One of the nastiest of betta diseases is called Dropsy. Dropsy can be caused by several things, such as internal parasites and tumors, however the most likely cause is a bacterial infection. The bacteria becomes lodged within the betta’s tissues which often results in kidney strain. The fish’s body starts to retain water and swells up. The most obvious symptom of dropsy is that the fish’s body swells up so much that the fins start sticking out. Many often compare the sight to a pine cone. The bacteria could be a result of poor water filtration, but this is not always the case. It’s always a good idea to keep the tank nice and clean, as well as change out the water filter often, if you have one. Treatment for dropsy must be initiated as soon as possible as this can be a fatal illness. Your veterinarian or fish specialist may recommend Tetracycline, Maracyn, or Kanacyn, as well as give you some anti-fungal treatment for the fish tank and water. Your fish will likely require a bi-daily bath in electrolyte-balancing salt water to help the fish release the excess fluid and balance his vital nutrients. The sooner this disease is treated, the more likely your chances are of saving your fish.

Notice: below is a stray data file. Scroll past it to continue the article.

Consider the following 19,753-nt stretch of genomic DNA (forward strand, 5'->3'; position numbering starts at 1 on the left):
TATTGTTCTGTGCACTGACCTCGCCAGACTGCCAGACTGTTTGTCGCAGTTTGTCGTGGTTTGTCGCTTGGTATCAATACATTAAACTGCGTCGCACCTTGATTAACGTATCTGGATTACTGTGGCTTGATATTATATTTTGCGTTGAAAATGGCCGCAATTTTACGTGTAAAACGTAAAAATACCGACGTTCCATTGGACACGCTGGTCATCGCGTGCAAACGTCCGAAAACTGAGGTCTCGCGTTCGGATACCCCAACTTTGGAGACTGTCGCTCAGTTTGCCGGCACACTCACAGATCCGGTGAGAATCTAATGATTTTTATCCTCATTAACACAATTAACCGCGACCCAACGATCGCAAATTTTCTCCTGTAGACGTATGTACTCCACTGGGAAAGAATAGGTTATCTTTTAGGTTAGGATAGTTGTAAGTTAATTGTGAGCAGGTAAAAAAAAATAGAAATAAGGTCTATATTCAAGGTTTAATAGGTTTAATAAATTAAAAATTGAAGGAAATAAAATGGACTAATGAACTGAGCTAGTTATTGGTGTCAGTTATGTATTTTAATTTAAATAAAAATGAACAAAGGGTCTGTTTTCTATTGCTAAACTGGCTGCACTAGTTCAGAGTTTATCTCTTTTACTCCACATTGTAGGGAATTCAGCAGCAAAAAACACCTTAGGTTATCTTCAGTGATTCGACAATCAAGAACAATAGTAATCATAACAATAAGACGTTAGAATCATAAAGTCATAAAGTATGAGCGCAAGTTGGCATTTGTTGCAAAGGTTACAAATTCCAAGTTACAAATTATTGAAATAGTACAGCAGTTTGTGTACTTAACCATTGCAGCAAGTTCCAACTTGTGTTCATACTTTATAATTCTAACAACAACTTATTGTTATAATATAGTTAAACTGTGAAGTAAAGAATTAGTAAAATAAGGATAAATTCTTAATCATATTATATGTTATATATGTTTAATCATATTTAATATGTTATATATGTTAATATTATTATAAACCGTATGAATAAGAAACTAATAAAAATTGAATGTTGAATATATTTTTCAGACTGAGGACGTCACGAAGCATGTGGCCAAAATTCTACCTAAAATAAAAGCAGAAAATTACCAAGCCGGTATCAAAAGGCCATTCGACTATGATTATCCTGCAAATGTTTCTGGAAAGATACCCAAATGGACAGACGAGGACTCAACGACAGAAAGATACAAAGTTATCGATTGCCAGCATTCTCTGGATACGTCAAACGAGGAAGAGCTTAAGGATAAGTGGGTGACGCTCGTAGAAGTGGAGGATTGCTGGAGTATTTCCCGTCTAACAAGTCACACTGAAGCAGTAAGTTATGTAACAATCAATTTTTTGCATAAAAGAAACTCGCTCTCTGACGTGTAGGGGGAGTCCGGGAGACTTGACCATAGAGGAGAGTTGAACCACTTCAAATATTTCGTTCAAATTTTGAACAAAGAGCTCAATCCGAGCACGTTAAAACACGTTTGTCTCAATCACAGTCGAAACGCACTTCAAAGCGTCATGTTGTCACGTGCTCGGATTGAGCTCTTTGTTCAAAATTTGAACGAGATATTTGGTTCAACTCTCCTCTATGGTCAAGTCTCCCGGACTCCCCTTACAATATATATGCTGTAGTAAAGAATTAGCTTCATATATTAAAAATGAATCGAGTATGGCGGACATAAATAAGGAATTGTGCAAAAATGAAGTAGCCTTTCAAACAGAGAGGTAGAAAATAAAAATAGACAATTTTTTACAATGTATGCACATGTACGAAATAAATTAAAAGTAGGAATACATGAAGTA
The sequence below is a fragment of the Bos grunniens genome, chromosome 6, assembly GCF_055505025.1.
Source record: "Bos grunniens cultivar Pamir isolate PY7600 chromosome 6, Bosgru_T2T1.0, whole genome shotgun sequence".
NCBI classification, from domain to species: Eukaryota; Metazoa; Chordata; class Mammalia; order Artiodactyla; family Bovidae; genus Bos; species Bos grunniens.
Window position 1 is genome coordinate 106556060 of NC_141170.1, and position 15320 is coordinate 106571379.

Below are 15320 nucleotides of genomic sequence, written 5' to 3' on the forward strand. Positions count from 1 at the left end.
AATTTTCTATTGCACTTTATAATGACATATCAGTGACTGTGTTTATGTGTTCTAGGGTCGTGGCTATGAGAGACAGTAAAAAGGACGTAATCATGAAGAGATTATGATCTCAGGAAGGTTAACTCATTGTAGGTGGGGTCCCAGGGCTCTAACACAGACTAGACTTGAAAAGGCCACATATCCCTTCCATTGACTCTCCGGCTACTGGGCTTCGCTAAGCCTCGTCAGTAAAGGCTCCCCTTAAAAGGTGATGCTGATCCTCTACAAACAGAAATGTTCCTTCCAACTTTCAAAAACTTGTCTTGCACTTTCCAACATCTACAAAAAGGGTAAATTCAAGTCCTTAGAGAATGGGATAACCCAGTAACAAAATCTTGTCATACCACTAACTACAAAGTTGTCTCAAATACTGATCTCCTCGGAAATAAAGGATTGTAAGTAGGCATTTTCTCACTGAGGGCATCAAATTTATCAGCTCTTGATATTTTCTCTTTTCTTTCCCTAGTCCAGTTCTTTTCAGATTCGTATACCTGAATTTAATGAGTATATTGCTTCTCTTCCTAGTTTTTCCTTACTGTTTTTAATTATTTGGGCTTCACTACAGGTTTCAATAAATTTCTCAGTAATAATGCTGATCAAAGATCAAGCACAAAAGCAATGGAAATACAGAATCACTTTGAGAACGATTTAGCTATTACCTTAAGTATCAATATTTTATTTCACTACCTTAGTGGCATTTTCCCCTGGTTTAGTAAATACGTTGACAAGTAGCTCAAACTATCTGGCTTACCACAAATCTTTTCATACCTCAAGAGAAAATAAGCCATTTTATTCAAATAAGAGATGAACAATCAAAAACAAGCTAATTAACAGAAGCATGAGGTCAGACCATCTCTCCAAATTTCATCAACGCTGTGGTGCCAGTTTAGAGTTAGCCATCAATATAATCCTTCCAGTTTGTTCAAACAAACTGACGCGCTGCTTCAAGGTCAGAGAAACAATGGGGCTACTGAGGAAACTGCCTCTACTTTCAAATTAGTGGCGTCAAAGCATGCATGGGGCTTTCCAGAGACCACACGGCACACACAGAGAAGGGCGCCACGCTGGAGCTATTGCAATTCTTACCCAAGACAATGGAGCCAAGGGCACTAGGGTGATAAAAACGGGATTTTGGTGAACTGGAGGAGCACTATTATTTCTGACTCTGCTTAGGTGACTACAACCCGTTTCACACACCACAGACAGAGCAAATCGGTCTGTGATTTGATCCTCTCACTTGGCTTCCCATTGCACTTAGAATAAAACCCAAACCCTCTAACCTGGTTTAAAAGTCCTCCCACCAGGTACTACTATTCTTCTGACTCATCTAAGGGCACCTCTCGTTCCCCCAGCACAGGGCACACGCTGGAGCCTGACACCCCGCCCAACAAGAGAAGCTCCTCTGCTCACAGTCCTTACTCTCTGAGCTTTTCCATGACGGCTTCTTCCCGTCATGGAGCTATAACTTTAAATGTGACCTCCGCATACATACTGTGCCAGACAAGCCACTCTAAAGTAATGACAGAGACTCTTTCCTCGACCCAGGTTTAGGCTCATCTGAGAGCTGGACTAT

Nitrite poisoning is common in all sorts of fish, including bettas. Nitrite can build up in the water if the proper precautions and maintenance are not taken with your fish tank. Overfeeding or failure to remove uneaten food, failure to change the water as often as necessary, as well as improper aeration are all common causes behind nitrite poisoning. Your betta may be dealing with this illness if you notice that he spends a lot of time “gasping” for air at the top of the tank or if he spends a lot of time around the tank aerator (or other source of oxygen). His gills may move rapidly and take on a brown-ish color, and he may become less active. If this happens, you want to start changing the water out more frequently and using a water conditioning tablet to balance the pH levels. Your fish’s water may also not be getting enough oxygen. Do you have an aerator or other item that constantly pumps bubbles into the water? If not, you definitely need to consider getting one of these. Also, try feeding your fish smaller meals more frequently throughout the day. Feeding your fish a large amount of food once or twice a day will usually result in a waste of food as well as pollution of the water as the food breaks down. Try just giving a few sprinkles three or four times a day instead.